A Palestinian child plays in the wreckage of a car at Nahr al-Bared neighborhood, southern Gaza Strip city of Khan Younis, Jan. 25, 2020. The Nahr al-Bared neighborhood is one of the poorest and most marginalized areas in the Israeli-blockaded seaside territory. Bordered by a huge landfill from the south, and a cemetery from the east, it is home to more than 100 families living at shabby houses made of tin sheets. (Photo by Rizek Abdeljawad/Xinhua)
by Sanaa Kamal
GAZA, Jan. 28 (Xinhua) -- Hamza Ferwana, 12 years old, from the Palestinian Gaza Strip, spends hours every day searching through trash piles at a municipal rubbish dump to earn a living from items he may find and sell.
"I am digging out rubbish in search of food or items that can be sold such as iron, aluminum, or plastic," the little boy told Xinhua while working at a landfill site in the southern Gaza Strip city of Khan Younis.
Ferwana lives in the Khan Younis city's Nahr al-Bared neighborhood, one of the poorest and most marginalized areas in the Israeli-blockaded seaside territory.
The neighborhood, which is bordered by a huge landfill from the south, and a cemetery from the east, is home to more than 100 families living at shabby houses made of tin sheets.
"We wait for garbage trucks so we can search for food between those piles, or collect metal tools to sell to feed my family," Ferwana said, holding an empty flour bag.
The teen boy has been living, with his 10-member family, in a one-room house for 10 years after they were driven out of their home for being unable to pay the monthly rent.
Ferwana wished that he could go back to school and continue his education.
Not far from Ferwana's house, Lina al-Barqoun, 22, was busy cooking food for her two children over wood fire.
Lina, who has been pregnant for eight months, described their living conditions as "tragic and non-human," saying that one of her children suffers from chronic asthma, while the other child suffers from atrophy of foot muscles because of scorpion sting.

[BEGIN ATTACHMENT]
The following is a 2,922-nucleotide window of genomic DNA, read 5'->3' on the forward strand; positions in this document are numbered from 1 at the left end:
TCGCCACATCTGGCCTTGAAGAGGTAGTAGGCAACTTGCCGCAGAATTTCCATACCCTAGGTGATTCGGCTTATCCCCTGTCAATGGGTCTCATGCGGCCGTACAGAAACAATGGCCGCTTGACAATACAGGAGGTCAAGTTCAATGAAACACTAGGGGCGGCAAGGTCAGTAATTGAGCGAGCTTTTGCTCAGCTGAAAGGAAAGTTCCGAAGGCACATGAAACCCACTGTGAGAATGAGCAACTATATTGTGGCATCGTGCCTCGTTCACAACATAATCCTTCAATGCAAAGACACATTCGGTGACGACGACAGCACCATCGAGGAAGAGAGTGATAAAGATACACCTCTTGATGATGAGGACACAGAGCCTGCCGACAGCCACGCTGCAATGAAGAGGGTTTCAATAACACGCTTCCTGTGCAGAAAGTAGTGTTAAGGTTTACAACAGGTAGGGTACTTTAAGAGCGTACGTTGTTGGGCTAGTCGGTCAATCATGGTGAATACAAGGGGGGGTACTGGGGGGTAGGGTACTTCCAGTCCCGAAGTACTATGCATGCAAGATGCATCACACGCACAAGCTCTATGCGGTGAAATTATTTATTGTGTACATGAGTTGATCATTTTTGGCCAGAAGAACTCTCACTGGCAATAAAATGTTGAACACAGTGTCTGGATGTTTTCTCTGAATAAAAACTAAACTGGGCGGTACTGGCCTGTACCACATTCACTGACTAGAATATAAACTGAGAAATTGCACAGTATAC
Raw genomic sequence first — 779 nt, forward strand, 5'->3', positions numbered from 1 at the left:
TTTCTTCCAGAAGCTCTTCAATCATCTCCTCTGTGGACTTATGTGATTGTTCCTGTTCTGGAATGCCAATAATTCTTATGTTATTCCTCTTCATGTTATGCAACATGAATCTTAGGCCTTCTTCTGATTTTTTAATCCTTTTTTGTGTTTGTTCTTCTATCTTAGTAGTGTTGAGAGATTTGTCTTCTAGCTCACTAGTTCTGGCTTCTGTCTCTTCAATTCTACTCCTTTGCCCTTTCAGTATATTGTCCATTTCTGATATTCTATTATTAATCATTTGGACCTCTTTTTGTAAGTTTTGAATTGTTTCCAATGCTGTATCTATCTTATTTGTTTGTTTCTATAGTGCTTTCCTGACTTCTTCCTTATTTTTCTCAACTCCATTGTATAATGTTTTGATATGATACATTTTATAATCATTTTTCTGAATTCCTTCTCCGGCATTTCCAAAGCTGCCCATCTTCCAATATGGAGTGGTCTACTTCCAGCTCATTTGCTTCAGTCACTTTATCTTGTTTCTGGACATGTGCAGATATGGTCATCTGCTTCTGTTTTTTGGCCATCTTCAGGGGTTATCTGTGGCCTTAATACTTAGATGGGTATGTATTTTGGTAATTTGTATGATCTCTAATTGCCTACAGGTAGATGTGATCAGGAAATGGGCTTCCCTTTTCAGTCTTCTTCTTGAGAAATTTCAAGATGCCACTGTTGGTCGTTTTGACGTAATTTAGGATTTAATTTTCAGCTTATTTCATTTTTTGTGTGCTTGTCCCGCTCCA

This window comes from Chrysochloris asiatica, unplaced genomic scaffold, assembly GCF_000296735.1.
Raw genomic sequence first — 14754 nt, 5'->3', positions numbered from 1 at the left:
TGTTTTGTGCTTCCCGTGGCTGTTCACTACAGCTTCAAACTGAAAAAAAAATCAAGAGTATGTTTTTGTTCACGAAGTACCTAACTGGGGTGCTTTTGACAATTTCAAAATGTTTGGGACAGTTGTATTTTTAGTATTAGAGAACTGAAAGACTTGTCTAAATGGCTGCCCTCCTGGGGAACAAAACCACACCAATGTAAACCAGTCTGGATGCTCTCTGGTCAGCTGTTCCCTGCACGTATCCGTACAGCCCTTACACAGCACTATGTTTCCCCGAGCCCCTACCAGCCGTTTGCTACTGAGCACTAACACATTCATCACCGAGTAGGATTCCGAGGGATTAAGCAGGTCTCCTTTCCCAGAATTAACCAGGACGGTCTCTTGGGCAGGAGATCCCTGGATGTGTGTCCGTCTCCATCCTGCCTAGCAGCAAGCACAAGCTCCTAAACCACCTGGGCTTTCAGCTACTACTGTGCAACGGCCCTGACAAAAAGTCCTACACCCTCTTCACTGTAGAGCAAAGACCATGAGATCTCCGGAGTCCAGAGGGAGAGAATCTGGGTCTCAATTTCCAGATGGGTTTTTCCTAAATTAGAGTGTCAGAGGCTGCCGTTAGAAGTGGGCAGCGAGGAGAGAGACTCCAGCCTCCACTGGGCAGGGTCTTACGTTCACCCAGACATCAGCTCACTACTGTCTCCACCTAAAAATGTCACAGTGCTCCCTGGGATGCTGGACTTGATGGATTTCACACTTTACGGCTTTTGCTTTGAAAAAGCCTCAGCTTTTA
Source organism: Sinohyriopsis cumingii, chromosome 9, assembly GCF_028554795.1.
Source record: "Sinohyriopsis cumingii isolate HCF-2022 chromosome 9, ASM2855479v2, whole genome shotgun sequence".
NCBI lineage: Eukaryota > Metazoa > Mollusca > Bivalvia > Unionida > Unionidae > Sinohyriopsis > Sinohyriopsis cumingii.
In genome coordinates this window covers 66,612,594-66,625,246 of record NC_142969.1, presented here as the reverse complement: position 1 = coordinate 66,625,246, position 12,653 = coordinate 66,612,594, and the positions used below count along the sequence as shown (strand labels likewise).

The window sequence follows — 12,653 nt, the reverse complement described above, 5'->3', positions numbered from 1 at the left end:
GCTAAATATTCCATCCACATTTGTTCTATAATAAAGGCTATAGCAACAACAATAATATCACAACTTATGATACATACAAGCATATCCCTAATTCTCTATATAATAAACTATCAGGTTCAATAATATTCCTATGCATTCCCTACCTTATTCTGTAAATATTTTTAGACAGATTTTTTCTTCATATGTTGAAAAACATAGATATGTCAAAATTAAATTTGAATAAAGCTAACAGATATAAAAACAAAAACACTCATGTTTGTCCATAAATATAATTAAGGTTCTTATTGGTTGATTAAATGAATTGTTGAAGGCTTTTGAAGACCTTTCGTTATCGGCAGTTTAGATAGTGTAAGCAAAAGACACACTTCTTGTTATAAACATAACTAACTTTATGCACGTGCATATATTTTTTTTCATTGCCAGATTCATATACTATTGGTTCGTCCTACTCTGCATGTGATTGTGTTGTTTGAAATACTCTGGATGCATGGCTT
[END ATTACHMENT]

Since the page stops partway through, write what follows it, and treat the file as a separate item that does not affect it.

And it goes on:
"My husband, my children and I live among harmful insects, scorpions, snakes and mice during summer," the lady said. "We are very poor; sometimes we cannot buy medicines and food for my children."
She expressed hope to move with her family to a better house, urging aid organizations to help them get rid of "the humiliating" life.
Outside of the worn-out tin homes, 34-year-old Mohammed Abu Nimer, a father of five, lit wood fire to his wife in order to cook for his children.
"We do not want to live here, and we are looking forward to moving to a better place and having a better life," said the middle-aged man. "I want my kids to have a normal life, to find food whenever they are hungry."
He appealed to all governmental and non-governmental institutions to work to end their sufferings and find solutions to the problems of the residents of the neighborhood.
Gaza has been placed under a tight Israeli blockade since the Islamic Hamas movement seized the territory by force after routing forces loyal to President Mahmoud Abbas in 2007.
According to the Palestinian Central Bureau of Statistics, unemployment rate in the Gaza Strip reached 52 percent in 2018, up from 44 percent in 2017.
The United Nations has repeatedly warned of a humanitarian deterioration in Gaza. In 2019, it issued a report warning that the Gaza Strip will not be suitable for living if Israel continues imposing blockade on the enclave.